Huston, we have a problem !

"Zdeněk Troníček" tronicek at
Fri Feb 18 07:46:22 PST 2011

Maurizio, this is not good example because the first call is not correct
here. So, if it does not compile it should not be wrong even if it
compiled under previous version.
And hopefully you do not want to drive the language design by a
requirement to be source compatible with sources which are apparently

Zdenek Tronicek
FIT CTU in Prague

Maurizio Cimadamore napsal(a):
> Here's an example where the two constructs (raw type and diamond) behave
> differently:
> interface I {}
> class Foo<X> {
>      Foo(X x) {};
>      Foo<X> get(X x) { return this; };
> }
> class Test {
>     void test(I i) {
>        Foo<?> f1 = new Foo(1).get(""); //ok - can pass String where
> Object is expected
>        Foo<?> f2 = new Foo<>(1).get(""); //fail - cannot pass String
> where Integer is expected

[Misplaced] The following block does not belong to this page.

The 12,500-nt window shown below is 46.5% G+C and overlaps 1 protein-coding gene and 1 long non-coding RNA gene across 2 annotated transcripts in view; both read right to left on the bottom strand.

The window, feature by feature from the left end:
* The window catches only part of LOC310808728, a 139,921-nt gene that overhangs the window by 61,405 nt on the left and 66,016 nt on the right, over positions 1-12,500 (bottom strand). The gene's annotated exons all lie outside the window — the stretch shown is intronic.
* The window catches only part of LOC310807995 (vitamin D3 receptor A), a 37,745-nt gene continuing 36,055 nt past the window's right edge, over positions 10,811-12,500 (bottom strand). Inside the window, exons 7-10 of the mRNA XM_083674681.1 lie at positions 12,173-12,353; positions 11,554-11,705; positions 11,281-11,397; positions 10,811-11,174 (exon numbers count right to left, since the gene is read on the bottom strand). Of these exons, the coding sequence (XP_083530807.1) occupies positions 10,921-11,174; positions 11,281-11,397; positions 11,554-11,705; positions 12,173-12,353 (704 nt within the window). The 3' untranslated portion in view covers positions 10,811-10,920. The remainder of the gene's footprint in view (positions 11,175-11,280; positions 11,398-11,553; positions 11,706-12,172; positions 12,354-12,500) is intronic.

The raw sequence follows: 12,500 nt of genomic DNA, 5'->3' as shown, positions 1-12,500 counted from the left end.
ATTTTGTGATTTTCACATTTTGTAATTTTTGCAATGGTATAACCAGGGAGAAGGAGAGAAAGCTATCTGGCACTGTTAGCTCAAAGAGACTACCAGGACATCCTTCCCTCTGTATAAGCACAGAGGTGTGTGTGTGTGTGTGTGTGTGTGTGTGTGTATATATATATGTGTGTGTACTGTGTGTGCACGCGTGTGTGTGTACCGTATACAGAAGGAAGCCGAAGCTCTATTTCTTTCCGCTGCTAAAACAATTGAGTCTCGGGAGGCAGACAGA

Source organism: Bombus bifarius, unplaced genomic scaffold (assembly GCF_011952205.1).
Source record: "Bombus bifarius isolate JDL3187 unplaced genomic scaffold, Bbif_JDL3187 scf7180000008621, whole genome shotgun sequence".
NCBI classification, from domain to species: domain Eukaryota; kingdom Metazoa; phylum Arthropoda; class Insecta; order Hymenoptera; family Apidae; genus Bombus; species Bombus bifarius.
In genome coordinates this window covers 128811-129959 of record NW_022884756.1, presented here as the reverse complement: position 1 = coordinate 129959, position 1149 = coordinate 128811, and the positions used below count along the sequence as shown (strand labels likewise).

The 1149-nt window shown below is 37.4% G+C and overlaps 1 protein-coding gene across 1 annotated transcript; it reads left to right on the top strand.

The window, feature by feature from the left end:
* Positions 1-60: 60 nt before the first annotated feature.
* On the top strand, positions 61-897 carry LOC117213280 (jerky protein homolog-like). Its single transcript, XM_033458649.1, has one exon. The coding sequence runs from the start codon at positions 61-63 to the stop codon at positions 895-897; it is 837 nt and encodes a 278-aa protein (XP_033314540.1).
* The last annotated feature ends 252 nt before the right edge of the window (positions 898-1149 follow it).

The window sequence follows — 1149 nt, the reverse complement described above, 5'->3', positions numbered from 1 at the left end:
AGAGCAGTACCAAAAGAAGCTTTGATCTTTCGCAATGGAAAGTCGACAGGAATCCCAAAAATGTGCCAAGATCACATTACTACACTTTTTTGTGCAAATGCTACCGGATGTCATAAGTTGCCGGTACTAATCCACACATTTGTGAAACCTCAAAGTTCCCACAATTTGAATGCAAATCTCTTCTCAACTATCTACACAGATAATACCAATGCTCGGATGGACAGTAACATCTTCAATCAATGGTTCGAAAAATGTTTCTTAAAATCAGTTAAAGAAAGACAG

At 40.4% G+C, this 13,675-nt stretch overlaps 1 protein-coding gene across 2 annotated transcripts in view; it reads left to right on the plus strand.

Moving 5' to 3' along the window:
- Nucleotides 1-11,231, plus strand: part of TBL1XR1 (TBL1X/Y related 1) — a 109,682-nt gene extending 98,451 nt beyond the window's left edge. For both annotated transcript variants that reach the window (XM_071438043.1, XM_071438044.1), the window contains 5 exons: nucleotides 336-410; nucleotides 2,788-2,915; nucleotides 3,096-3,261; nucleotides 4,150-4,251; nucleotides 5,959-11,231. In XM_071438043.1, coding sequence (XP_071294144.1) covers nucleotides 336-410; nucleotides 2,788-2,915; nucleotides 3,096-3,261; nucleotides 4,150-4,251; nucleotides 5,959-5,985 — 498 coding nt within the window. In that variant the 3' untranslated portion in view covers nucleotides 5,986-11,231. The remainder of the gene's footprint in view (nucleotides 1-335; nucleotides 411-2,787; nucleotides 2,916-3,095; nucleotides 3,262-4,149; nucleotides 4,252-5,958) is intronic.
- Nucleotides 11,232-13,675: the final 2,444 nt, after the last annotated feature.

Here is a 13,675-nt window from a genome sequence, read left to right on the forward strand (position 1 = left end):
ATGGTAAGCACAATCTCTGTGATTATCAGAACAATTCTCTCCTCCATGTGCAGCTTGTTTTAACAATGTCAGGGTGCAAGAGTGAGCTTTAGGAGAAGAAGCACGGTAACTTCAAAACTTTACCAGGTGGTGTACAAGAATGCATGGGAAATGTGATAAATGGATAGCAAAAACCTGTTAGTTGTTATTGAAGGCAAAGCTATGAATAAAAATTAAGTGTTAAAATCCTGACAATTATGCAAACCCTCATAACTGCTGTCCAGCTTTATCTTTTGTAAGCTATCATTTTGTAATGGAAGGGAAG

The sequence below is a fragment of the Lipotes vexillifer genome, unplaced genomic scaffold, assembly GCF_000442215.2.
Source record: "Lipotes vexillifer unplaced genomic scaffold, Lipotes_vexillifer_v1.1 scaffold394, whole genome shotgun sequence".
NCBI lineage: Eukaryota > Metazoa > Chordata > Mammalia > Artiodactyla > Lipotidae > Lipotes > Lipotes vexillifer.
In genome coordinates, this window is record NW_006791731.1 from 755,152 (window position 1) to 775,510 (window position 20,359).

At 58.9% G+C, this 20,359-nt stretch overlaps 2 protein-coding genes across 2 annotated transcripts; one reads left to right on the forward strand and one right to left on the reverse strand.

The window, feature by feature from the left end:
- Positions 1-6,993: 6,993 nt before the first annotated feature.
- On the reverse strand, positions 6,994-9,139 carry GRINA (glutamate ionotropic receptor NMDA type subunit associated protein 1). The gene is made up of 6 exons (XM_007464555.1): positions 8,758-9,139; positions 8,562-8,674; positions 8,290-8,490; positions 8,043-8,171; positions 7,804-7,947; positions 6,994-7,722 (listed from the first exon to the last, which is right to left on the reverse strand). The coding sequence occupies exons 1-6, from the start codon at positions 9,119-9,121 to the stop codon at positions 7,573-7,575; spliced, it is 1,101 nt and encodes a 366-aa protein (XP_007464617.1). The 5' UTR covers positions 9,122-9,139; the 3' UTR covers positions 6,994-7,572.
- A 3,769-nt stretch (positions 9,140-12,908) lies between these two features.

>     }
> }
> In short, a raw type doesn't have any info about type-parameter
> instantiation - anything that will work with the erasure of the generic
> class Foo, will also work with the raw type Foo. On the contrary, Foo<>
> is a full parameterized type - as such, javac is able to apply strict
> type-checking as it if were an ordinary parameterized type.
> In terms of language evolution, it is also important not to replace and
> existing concept (raw type) with a new one (generic type with
> unspecified type-parameters, as in diamond). The problem becomes more
> evident as soon as you start exploring new language features that imply
> exact runtime information about generic types (i.e. reification). If we
> were to add reified generics to Java, it is very likely that we will
> have to support runtime raw types (!!) for backwards compatibility - so
> the syntactic distinction between diamond and raw turns out to be quite
> sweet.
> Maurizio

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